So, it appears that Richard Branson was right. The west coast mainline franchising process was fundamentally “flawed” (a slight under-statement?) and the government has decided that it should be re-tendered. Of course, it’s all going to cost the tax payer - compensation figure of £40million has been banded about, but some observers reckon that this will look like “small change” when the true cost has been established.Clearly(!), this is nothing to do with the Transport Secretary (Justine Greening has conveniently swapped jobs recently) and, inevitably, civil servants are being blamed. But, according to The Times, WS Atkins and law firm Eversheds were hired in January to give technical advice on the franchise process!
Perhaps it REALLY is time the railways were returned to public ownership?
In a letter in today’s Guardian, Green MP Caroline Lucas calls for exactly that and points out the following:
“Since privatisation in the 1990s, the cost of train travel in the UK has risen by 17% in real terms – compared with a 7% drop in the cost of motoring… Thanks to higher interest payments to keep debts off the government balance sheet, and costs arising from fragmentation and the complex network of subcontractors, the cost to the public purse of running the railways has risen by 2 to 3 times since privatisation…
Bringing the railways back into public hands could save over £1bn a year of taxpayers' money – some of which could be spent on reducing fares…”
Despite the fact that none of the three major parties is calling for renationalisation of the railways, it appears that the public very definitely DO want the railways to be returned to public ownership (93% in a Guardian website poll; 75% in a MSN poll and a similar number in a GfKNOP poll).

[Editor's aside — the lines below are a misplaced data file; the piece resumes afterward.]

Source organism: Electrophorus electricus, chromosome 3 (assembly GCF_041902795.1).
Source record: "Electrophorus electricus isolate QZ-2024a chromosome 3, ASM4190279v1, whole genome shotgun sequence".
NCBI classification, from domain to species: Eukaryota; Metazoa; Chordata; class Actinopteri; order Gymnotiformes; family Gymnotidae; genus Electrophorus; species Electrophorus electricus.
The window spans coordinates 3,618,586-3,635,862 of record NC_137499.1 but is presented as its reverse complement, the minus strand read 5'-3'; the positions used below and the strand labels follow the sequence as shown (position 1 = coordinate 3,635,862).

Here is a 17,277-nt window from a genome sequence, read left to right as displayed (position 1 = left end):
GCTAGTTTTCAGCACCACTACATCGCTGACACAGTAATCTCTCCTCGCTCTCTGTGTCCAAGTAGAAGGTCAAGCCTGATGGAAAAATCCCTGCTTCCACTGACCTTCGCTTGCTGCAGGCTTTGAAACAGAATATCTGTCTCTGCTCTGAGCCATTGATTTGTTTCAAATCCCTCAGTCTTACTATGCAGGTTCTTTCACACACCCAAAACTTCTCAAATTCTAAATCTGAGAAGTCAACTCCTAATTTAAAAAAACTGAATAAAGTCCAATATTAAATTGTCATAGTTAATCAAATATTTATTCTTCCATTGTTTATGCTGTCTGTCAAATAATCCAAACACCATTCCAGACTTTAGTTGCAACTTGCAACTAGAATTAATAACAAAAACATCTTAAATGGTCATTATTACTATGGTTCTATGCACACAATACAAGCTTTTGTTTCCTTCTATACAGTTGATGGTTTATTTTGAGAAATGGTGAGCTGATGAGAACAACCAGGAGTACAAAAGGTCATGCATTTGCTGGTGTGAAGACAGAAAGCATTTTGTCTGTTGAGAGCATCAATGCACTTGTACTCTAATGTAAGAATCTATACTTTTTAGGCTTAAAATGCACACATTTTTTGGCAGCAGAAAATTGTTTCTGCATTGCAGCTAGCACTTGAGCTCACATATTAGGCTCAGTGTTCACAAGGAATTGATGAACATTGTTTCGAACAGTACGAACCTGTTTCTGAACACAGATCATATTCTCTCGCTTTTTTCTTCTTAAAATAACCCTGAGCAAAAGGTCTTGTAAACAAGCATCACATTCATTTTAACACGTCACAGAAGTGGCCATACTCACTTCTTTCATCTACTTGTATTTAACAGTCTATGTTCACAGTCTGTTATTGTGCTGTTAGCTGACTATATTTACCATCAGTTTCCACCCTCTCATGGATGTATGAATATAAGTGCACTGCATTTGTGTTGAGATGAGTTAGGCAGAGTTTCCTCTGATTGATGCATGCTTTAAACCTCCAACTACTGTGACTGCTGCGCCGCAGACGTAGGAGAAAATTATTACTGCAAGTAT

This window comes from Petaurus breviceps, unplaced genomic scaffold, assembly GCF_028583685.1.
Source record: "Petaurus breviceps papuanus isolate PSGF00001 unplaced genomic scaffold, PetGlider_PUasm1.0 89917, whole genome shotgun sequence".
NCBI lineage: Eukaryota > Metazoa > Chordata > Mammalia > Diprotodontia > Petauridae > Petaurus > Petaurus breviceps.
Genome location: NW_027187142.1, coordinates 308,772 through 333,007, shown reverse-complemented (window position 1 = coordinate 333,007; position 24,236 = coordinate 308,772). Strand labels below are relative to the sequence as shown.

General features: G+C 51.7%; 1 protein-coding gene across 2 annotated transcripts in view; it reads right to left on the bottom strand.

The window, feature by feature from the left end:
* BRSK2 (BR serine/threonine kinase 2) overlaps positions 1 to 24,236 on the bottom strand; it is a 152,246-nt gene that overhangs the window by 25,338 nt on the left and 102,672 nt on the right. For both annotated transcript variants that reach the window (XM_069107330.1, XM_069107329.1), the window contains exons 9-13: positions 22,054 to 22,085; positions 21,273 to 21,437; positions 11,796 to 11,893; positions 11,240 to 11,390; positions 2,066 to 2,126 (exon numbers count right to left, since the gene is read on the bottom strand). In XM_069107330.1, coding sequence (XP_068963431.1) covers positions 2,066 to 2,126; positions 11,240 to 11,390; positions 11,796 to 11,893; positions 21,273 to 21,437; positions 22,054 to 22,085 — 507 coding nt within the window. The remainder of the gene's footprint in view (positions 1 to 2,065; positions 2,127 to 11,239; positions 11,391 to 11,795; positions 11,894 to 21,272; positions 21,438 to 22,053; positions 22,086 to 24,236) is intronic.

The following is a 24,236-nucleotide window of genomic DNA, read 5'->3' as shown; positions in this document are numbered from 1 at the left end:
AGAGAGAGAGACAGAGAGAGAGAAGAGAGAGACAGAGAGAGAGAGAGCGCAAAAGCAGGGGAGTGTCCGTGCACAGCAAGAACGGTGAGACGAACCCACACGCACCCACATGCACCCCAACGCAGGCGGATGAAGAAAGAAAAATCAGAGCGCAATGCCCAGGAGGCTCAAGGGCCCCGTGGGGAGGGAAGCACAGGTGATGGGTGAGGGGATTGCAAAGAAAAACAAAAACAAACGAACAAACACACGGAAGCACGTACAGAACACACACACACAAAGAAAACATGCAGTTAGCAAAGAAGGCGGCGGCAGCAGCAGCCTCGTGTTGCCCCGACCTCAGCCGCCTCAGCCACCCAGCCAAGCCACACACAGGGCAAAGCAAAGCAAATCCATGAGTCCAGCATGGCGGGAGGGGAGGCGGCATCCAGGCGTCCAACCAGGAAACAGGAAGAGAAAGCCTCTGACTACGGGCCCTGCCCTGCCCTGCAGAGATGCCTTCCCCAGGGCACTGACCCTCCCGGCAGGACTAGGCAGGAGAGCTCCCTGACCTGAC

In its last year before privatisation, our railways apparently required just £431m in public subsidy. By 2006, the figure had reached over £6 BILLION. Economists at UBS found British fares are now the most expensive in the world. The Labour government commissioned a review by Roy McNulty into the railways. It was published under the coalition and found that the costs of our fragmented system (note: there are apparently over 2,000 firms who operate UK trains!) had created a 40% "efficiency gap" over our continental neighbours and their mostly nationalised railways.
Oliver Huitson wrote this in The Guardian in March this year:
"For so-called ‘choice’, if you arrive at Victoria and you need a train to Brighton, there is one company and one price (£24.10). In Europe, the same fare would cost an average £11. If we paid the same fares as the French with their nationalised service, it is estimated we would save over £4bn a year. Yes, if you dig around three years in advance and have a small team of analysts at your disposal, you might just find a bargain. But woe betide the swaggering Johnny who turns up at a British station and expects to just stroll onto a train at a fair price; that braggadocio is a thing of the past”.
Don’t you just LOVE it!
Note: *words used by the Conservative former transport minister, Philip Hammond, to describe the railway system in September last year.